July 28th marks the three-year anniversary of Sandy Alderson’s first ‘big’ move as General Manager of the Mets, trading Carlos Beltran to the San Francisco Giants in exchange for right-handed pitcher Zack Wheeler. At the time, the move was cheered by many as the first step in the arduous process of rebuilding the Mets from laughing stock into contender.
Beltran’s career with the Mets was superb – hitting .280/.369/.500 in his six and a half seasons in Flushing, while playing Gold Glove defense in centerfield. His 41 home runs in the 2006 season are tied for the most in franchise history with Todd Hundley‘s 1996 season.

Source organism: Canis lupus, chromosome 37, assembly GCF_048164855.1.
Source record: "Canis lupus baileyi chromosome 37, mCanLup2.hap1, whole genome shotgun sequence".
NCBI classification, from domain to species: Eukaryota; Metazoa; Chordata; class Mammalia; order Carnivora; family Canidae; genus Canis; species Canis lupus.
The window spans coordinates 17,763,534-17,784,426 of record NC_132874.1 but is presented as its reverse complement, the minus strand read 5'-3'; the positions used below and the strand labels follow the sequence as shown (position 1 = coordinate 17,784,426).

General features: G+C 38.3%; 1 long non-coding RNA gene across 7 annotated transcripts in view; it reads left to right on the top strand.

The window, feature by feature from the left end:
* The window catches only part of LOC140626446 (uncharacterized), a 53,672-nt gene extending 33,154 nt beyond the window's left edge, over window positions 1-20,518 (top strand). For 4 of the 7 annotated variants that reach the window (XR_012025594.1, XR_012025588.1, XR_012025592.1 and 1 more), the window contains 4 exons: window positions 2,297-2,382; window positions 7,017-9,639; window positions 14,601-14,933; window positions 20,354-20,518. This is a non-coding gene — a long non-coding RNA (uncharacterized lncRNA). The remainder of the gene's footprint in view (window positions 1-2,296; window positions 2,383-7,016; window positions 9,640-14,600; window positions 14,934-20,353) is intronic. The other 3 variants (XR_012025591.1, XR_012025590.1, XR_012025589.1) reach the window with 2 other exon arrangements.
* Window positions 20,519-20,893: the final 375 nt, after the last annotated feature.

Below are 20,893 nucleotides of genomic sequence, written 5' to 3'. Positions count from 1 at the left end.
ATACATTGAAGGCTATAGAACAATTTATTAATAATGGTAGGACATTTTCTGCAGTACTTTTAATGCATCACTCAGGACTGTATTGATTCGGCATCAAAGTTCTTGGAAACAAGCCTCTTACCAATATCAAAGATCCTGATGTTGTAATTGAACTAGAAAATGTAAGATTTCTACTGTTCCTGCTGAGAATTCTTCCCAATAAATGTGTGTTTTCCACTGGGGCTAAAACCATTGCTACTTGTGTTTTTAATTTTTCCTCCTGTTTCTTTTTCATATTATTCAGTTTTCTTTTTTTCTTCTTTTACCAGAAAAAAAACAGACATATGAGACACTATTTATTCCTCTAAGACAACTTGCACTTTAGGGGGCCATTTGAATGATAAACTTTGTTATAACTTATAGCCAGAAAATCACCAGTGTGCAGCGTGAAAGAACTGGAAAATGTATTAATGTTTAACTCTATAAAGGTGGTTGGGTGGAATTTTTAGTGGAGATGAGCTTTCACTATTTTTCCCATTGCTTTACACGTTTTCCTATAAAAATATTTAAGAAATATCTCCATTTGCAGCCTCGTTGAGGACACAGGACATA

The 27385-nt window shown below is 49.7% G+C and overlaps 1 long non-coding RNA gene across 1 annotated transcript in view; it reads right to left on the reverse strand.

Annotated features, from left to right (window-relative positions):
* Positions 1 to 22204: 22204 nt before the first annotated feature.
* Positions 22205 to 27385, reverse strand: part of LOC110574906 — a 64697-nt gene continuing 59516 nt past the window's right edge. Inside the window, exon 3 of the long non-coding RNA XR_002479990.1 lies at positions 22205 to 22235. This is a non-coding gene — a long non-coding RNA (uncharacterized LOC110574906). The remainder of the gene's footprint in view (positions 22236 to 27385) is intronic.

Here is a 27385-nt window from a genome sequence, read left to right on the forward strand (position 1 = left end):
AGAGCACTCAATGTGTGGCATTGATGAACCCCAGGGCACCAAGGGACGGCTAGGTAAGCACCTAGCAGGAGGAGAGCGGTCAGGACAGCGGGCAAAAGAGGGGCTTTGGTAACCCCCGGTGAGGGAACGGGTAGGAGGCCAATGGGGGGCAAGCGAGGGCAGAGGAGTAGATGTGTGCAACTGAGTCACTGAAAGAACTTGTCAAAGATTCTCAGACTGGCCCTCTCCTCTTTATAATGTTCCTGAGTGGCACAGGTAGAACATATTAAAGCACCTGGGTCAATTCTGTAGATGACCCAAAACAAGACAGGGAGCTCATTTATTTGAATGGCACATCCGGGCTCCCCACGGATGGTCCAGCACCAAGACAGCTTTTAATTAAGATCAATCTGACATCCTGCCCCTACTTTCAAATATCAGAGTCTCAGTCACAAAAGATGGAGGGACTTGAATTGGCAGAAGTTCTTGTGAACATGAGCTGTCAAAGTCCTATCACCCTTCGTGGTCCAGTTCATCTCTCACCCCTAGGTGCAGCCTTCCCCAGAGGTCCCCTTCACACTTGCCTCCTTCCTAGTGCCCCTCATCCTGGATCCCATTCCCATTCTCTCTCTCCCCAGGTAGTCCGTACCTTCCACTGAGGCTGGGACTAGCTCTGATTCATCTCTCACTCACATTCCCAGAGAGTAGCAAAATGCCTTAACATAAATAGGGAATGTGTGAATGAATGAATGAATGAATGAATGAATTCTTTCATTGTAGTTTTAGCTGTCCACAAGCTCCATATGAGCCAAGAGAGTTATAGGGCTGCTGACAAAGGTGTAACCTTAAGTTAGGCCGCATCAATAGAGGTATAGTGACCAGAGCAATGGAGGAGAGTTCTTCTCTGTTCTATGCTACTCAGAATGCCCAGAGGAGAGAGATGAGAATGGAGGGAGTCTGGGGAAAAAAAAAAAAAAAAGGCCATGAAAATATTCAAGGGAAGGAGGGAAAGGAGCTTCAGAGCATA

Of course, Beltran’s years as a Met weren’t all rosey and feel good-y. After signing the seven-year, $119 million mega deal with the club following his fantastic 2004 season, Beltran failed to live up to expectations in 2005, often drawing the ire of fans. He hit just .266/.330/.414 in that first season, good for a wRC+ of just 96. To be fair, the 2005 season for Beltran was marred by a nagging quadriceps injury that limited a good amount of his power and speed. There was also the ugly August incident in San Diego, where he collided head-first with Mike Cameron when they both dove for a fly ball. The impact this had on his performance is questionable, however, because upon his return to the lineup, his performance was more or less consistent with where it had been before the incident.